Stoke & Staffordshire

Diglake Colliery: Memorial to mark Staffordshire mine disaster

The memorial and statues
Image caption The steel statues were unveiled by the mayor of Newcastle-under-Lyme and the town's MP

The deaths of 78 people in a mining accident 125 years ago have been remembered at a memorial service.

Many of the bodies of the men and boys were never found following a flood at Diglake Colliery in Staffordshire on 14 January 1895.

A memorial walk started at 10:00 GMT at the site of the colliery ahead of the unveiling of two steel statues at Audley Methodist Church.

A minute's silence was held at 11:30, the time of the disaster.

Image caption Crowds braved the wet weather to take part in the memorial walk, led by Audley Brass Band

An exhibition containing newspaper articles from the time, along with poems from relatives and other memorabilia are on display in the church until Tuesday, the anniversary of the disaster.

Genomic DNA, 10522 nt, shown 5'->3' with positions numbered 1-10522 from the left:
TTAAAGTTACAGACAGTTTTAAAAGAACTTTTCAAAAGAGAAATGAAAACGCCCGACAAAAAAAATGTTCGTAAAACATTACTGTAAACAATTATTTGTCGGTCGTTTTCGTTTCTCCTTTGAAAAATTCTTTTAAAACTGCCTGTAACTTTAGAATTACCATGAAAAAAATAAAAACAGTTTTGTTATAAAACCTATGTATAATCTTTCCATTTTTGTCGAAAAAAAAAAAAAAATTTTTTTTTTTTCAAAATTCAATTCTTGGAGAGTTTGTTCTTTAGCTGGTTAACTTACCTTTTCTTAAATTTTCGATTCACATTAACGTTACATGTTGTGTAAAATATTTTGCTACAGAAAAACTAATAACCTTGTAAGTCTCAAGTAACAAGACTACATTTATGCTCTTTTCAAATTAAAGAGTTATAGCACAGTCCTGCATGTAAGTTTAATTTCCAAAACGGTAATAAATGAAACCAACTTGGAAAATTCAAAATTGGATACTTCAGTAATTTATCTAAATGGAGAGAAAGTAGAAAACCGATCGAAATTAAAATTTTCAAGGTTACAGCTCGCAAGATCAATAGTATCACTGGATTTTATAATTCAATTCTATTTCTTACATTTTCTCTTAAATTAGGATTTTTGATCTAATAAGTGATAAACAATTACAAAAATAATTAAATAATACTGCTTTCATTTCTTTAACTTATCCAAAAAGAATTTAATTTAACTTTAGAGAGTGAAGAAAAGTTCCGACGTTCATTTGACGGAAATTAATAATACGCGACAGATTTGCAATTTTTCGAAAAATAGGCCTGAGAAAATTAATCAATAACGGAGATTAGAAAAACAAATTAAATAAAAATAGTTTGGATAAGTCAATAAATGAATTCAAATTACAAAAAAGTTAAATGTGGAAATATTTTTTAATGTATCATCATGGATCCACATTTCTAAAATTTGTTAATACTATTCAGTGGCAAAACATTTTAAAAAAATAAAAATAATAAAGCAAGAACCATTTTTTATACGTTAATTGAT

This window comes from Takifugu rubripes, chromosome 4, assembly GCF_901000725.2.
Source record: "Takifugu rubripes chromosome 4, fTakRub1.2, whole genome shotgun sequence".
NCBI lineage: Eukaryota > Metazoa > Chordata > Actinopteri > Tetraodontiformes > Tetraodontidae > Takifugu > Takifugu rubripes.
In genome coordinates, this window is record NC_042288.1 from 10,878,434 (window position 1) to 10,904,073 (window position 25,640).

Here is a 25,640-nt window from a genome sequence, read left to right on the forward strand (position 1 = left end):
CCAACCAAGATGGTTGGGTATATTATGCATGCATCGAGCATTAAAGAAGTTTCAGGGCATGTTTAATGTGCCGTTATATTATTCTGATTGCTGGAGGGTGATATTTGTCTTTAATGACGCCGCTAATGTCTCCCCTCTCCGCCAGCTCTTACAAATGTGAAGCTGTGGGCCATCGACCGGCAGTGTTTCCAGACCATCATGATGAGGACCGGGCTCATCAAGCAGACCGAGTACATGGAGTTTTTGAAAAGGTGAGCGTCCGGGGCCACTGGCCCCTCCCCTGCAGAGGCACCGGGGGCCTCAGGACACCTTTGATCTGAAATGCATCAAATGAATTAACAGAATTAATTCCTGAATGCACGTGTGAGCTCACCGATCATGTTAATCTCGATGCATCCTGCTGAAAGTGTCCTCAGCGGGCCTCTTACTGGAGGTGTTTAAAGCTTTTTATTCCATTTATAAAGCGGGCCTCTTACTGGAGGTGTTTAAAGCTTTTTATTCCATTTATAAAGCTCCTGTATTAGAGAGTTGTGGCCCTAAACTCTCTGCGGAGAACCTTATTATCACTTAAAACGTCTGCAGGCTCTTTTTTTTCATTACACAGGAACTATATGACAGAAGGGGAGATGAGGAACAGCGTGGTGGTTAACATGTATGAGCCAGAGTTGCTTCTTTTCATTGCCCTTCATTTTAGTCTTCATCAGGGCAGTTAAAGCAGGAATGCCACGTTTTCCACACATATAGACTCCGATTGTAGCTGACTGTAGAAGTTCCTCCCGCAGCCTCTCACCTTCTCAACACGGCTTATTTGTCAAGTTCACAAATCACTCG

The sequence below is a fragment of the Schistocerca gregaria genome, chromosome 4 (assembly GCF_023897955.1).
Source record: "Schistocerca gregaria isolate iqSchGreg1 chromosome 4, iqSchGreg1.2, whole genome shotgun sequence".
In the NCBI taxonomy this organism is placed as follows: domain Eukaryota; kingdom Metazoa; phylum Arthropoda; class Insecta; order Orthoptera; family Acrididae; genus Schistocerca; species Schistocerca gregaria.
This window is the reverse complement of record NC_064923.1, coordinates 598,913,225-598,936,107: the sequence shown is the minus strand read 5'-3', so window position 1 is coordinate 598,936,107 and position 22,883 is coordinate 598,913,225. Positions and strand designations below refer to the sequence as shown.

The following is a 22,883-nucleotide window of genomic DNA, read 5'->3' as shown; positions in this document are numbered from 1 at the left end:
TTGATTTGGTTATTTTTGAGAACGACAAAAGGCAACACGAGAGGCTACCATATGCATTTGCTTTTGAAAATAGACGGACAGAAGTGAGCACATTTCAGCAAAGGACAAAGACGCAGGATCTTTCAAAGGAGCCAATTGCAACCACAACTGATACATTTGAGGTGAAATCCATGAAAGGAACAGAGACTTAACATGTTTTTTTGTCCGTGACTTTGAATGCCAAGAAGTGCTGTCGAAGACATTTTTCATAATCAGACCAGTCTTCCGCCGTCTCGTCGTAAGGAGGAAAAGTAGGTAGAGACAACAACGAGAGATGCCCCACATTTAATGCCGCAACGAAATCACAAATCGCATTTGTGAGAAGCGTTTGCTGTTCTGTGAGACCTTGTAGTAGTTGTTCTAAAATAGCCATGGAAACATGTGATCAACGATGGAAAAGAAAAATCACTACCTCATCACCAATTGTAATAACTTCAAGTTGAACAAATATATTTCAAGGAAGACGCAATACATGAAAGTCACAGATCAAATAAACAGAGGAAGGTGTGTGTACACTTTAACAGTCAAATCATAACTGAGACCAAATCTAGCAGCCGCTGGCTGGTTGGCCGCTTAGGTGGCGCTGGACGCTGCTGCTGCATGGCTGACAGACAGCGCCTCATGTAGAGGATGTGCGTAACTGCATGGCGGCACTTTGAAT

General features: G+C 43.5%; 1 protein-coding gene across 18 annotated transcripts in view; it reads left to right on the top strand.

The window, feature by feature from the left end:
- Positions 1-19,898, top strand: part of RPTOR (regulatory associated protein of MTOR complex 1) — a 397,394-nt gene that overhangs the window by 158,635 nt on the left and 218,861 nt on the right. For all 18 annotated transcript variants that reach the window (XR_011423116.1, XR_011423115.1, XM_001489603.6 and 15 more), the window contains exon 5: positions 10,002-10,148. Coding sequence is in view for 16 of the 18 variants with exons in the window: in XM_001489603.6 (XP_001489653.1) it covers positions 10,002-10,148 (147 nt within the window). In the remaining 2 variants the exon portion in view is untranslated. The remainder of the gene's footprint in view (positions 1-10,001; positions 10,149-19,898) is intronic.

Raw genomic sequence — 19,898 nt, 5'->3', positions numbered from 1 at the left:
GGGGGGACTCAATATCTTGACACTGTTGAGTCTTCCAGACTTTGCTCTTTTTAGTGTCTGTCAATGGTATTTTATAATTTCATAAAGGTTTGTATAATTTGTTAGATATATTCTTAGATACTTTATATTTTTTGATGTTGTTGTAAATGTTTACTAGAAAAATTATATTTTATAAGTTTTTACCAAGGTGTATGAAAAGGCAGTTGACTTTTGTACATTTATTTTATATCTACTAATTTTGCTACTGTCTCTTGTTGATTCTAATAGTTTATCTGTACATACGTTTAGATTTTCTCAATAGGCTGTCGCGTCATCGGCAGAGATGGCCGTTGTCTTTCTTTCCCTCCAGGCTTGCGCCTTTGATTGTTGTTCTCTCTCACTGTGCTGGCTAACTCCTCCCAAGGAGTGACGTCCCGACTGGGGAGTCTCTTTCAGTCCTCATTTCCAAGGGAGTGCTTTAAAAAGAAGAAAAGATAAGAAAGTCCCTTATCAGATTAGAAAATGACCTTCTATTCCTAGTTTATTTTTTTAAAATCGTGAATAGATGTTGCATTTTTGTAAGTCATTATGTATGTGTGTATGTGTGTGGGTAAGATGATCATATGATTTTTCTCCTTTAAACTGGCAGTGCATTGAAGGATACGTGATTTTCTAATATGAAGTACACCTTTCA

Only three bodies have ever been recovered. They were buried in the cemetery of the church.

Among those who died were Maisie Farrell's great-grandfather, William Roberts.

Image caption Maisie Farrell is the descendant of William Roberts who lost his life in the mine

Ahead of the event she said she remembered her grandfather telling her about the "knock-on effect" the deaths had on the community.

"There were people all dressed in black, crying in the streets," she said.

Bob Alcock, who helped organise the exhibition, said it was a "duty" to remember those who died.

"It's important [to remember] and hopefully it also reminds the younger generation of the sacrifices they made years and years ago," he said.

Image caption A minutes silence was held by the memorial to those lost in the disaster at Audley Methodist Church, where the new statues were unveiled

The statues of two kneeling miners were unveiled by Simon White, the mayor of Newcastle-under-Lyme, and the town's new constituency MP, Aaron Bell.

"We must continually remember as the [surrounding] villages were made on mining and made for the industry in the 1890s," Mr Alcock added.

"It's still very much a community event."

Image caption Men and boys died in the flood at Diglake Colliery

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